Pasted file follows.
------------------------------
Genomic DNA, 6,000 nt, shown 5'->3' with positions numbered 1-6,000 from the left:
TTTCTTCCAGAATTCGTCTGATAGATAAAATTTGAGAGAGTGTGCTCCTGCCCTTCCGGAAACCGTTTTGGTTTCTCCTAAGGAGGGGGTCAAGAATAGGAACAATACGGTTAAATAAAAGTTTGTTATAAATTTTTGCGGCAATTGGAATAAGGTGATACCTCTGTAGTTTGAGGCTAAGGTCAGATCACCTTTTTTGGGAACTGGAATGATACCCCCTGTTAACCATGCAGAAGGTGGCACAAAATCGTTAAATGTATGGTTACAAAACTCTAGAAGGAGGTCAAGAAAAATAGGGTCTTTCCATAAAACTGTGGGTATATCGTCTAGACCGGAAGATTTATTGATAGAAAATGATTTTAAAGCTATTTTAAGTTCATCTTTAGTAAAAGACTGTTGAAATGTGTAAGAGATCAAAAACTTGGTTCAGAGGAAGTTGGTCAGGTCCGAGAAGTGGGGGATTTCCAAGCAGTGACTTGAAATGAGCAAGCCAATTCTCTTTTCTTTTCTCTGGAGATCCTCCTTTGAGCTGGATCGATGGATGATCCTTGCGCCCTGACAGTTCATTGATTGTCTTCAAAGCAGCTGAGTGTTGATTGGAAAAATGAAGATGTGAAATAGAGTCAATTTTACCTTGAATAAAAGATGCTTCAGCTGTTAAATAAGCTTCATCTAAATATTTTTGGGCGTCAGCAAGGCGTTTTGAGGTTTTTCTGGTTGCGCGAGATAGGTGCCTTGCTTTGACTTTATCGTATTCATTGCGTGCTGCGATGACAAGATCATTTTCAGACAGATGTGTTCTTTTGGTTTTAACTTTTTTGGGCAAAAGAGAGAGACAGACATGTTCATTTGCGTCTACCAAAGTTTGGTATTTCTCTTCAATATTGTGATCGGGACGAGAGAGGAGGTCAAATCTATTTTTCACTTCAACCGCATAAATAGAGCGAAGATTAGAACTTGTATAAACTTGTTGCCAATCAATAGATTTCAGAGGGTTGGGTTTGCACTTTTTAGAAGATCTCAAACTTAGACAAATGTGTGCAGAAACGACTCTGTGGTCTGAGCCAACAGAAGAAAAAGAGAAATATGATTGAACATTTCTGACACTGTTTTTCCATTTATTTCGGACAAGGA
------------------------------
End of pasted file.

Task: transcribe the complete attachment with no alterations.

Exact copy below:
Genomic DNA, 6,000 nt, shown 5'->3' with positions numbered 1-6,000 from the left:
TTTCTTCCAGAATTCGTCTGATAGATAAAATTTGAGAGAGTGTGCTCCTGCCCTTCCGGAAACCGTTTTGGTTTCTCCTAAGGAGGGGGTCAAGAATAGGAACAATACGGTTAAATAAAAGTTTGTTATAAATTTTTGCGGCAATTGGAATAAGGTGATACCTCTGTAGTTTGAGGCTAAGGTCAGATCACCTTTTTTGGGAACTGGAATGATACCCCCTGTTAACCATGCAGAAGGTGGCACAAAATCGTTAAATGTATGGTTACAAAACTCTAGAAGGAGGTCAAGAAAAATAGGGTCTTTCCATAAAACTGTGGGTATATCGTCTAGACCGGAAGATTTATTGATAGAAAATGATTTTAAAGCTATTTTAAGTTCATCTTTAGTAAAAGACTGTTGAAATGTGTAAGAGATCAAAAACTTGGTTCAGAGGAAGTTGGTCAGGTCCGAGAAGTGGGGGATTTCCAAGCAGTGACTTGAAATGAGCAAGCCAATTCTCTTTTCTTTTCTCTGGAGATCCTCCTTTGAGCTGGATCGATGGATGATCCTTGCGCCCTGACAGTTCATTGATTGTCTTCAAAGCAGCTGAGTGTTGATTGGAAAAATGAAGATGTGAAATAGAGTCAATTTTACCTTGAATAAAAGATGCTTCAGCTGTTAAATAAGCTTCATCTAAATATTTTTGGGCGTCAGCAAGGCGTTTTGAGGTTTTTCTGGTTGCGCGAGATAGGTGCCTTGCTTTGACTTTATCGTATTCATTGCGTGCTGCGATGACAAGATCATTTTCAGACAGATGTGTTCTTTTGGTTTTAACTTTTTTGGGCAAAAGAGAGAGACAGACATGTTCATTTGCGTCTACCAAAGTTTGGTATTTCTCTTCAATATTGTGATCGGGACGAGAGAGGAGGTCAAATCTATTTTTCACTTCAACCGCATAAATAGAGCGAAGATTAGAACTTGTATAAACTTGTTGCCAATCAATAGATTTCAGAGGGTTGGGTTTGCACTTTTTAGAAGATCTCAAACTTAGACAAATGTGTGCAGAAACGACTCTGTGGTCTGAGCCAACAGAAGAAAAAGAGAAATATGATTGAACATTTCTGACACTGTTTTTCCATTTATTTCGGACAAGGA